FARMINGTON — How significant was it that the Mt. Blue softball team made its first regional tournament appearance in more than a decade last month? Significant enough that somebody called the cops on them.

When the Cougars were gathering on campus to head to their Class A North quarterfinal at top-seeded Skowhegan, a sheriff’s deputy showed up looking for head coach Ron Smith.

“I knew I hadn’t been speeding or anything, so I wondered what was going on,” Smith recalled with a laugh. “The officer says to me, ‘My only detail today is to make sure you guys make it to Skowhegan.’ That was a really cool thing to have a police escort like that, for the girls on the team and the whole community.”

Mt. Blue hadn’t made a preliminary-round appearance since 2014 and hadn’t made the tournament proper in more than a 10 years, and for the Cougars simply showing up in the quarterfinals marked a significant step forward. For his efforts in leading the program through a rebuilding phase ending with a spot in the regional tournament, Smith has been chosen as the Morning Sentinel Softball Coach of the Year.

“It’s a goal we had set as a team, and a lot of our kids gave that little extra,” Smith said. “There were multiple games where we had a different hero. To get to .500 and have that season that we had, you need that.”

The road to the playoffs was not an easy one, and not just because the Cougars had to wait on results from other games on the final day of the regular season. Many of Mt. Blue’s starting seniors had also been starters for three years prior in a stacked Kennebec Valley Athletic Conference Class A division, and those lumps started to accumulate by the time the 2018 campaign came to a close with 11 losses in 16 games.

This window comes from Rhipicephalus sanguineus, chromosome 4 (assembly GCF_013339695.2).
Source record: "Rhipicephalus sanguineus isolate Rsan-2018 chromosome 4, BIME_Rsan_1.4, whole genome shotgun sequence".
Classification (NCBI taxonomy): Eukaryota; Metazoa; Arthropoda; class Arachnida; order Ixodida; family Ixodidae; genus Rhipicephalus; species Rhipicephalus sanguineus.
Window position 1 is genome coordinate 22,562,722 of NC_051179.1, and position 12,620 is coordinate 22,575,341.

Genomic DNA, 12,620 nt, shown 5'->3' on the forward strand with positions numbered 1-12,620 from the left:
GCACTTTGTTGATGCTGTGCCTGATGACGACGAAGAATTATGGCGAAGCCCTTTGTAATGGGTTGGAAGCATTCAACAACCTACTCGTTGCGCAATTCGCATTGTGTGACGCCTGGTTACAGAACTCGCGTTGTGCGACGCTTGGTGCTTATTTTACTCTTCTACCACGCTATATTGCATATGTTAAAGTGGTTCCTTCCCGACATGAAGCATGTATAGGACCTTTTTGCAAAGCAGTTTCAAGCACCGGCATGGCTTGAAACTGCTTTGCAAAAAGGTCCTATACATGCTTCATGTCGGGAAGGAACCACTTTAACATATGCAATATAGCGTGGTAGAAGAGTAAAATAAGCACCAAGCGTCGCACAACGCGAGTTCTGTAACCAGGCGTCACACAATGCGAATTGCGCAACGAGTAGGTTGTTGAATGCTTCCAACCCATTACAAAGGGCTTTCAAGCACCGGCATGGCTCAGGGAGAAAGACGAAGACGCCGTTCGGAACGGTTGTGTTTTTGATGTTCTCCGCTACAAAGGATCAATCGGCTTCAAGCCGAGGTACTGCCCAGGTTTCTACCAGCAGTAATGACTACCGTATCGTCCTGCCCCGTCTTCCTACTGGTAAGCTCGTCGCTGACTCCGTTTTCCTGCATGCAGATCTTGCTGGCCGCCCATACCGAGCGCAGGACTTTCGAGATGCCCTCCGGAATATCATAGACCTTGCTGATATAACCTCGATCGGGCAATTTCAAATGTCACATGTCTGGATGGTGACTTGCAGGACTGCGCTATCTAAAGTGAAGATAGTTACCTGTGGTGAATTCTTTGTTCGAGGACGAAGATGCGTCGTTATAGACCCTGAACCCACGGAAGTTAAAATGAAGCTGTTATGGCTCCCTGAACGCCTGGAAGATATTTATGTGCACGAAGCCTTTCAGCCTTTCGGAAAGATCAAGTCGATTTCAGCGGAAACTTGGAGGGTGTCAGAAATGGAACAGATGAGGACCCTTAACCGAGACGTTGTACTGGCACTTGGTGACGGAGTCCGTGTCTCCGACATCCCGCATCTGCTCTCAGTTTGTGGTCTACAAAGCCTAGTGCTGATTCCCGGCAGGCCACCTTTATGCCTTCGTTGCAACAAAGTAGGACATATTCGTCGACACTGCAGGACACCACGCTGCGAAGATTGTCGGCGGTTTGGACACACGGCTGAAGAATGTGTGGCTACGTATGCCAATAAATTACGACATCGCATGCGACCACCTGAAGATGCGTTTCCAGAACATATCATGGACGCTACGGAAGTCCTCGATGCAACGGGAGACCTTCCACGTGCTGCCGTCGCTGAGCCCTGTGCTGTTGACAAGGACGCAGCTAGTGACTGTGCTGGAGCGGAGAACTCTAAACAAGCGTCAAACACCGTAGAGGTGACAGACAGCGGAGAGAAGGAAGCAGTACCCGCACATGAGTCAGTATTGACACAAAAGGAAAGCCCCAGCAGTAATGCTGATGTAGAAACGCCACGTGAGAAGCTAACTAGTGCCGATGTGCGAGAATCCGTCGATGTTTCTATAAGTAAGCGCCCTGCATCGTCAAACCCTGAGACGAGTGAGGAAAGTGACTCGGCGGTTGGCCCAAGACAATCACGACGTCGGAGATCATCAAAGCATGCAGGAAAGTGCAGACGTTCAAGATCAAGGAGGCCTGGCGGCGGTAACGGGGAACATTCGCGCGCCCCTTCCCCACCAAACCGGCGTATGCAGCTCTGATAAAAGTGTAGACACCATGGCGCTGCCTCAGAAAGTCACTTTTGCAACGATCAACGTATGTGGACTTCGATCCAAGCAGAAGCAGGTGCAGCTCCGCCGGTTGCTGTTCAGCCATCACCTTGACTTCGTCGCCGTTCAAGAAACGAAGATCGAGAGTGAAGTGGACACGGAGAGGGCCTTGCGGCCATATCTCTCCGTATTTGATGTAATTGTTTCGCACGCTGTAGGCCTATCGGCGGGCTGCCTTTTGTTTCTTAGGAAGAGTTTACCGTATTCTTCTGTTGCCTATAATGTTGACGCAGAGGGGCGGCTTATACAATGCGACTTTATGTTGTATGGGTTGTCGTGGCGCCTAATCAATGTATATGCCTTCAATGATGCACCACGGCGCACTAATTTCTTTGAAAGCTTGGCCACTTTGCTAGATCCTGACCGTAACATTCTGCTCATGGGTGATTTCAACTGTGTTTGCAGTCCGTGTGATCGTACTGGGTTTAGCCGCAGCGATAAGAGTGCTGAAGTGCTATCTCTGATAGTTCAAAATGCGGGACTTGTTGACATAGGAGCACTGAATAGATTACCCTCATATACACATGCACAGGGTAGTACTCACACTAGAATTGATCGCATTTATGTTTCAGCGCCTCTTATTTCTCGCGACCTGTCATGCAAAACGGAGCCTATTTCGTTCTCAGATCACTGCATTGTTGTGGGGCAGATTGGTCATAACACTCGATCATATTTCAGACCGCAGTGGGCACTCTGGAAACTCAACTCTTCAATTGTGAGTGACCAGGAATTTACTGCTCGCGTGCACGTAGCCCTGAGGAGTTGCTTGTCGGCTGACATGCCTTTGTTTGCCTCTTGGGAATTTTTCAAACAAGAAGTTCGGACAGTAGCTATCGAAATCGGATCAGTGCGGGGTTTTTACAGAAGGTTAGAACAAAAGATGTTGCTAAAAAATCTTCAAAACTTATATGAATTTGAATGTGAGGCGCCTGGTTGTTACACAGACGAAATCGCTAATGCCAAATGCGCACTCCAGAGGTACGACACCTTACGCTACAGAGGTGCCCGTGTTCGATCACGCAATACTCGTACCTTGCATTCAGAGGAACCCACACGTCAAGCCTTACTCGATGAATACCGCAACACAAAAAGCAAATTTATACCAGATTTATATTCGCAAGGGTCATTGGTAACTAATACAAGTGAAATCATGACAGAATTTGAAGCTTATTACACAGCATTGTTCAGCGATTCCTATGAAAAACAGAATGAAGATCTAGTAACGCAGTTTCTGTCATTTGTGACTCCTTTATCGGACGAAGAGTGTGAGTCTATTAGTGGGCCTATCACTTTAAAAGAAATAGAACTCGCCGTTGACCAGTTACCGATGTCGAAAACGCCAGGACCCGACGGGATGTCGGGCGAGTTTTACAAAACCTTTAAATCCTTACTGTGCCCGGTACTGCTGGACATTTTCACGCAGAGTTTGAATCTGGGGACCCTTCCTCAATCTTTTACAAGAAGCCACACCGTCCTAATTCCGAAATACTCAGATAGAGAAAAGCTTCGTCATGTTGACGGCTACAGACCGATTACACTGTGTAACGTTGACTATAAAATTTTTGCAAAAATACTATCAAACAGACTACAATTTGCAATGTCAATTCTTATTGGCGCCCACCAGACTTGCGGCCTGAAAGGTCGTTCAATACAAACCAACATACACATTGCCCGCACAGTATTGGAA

An 8-8 record this season was tangible improvement, buoyed by a three-game winning streak to begin the season and another five-game winning streak two-thirds of the way through the schedule.

“Hampden Academy — that was one of bigger games of season,” Smith said of a game in late May. “We were down 4-0 in the first inning. But rather than panic, we’re picking up a couple, three runs in a couple of the late innings and we win that game (7-6). I’m confident that doesn’t happen in the past.

“We felt like we had a chance to compete every game — things like that, that’s a fundamental change in attitude. That made the difference this year. It was great to see that for the kids. It was a great maturity point for the kids — that they were responding as ballplayers and not just emotionally to what was happening in the game.”

The Cougars spent the evening of May 30 scoreboard watching. When it became official that Gardiner had beaten Cony, it lifted Mt. Blue over the Rams and into the eighth and final playoff spot in Class A North.

But don’t pretend that Mt. Blue backed into the postseason.

“We got in based on the fact that Cony lost, but we did what we could do to get there, too,” Smith said. “Things like that, the girls will remember for a very long time.”

“Wins and losses — obviously everybody looks at that and judges where you stand. But at the same time, it’s little stuff — it’s a late game hit, some over-the-fence home runs, things we hadn’t really had before. Everything about this season was positive. Even on our bad days, we were looking to improve instead of just thinking it was over.”

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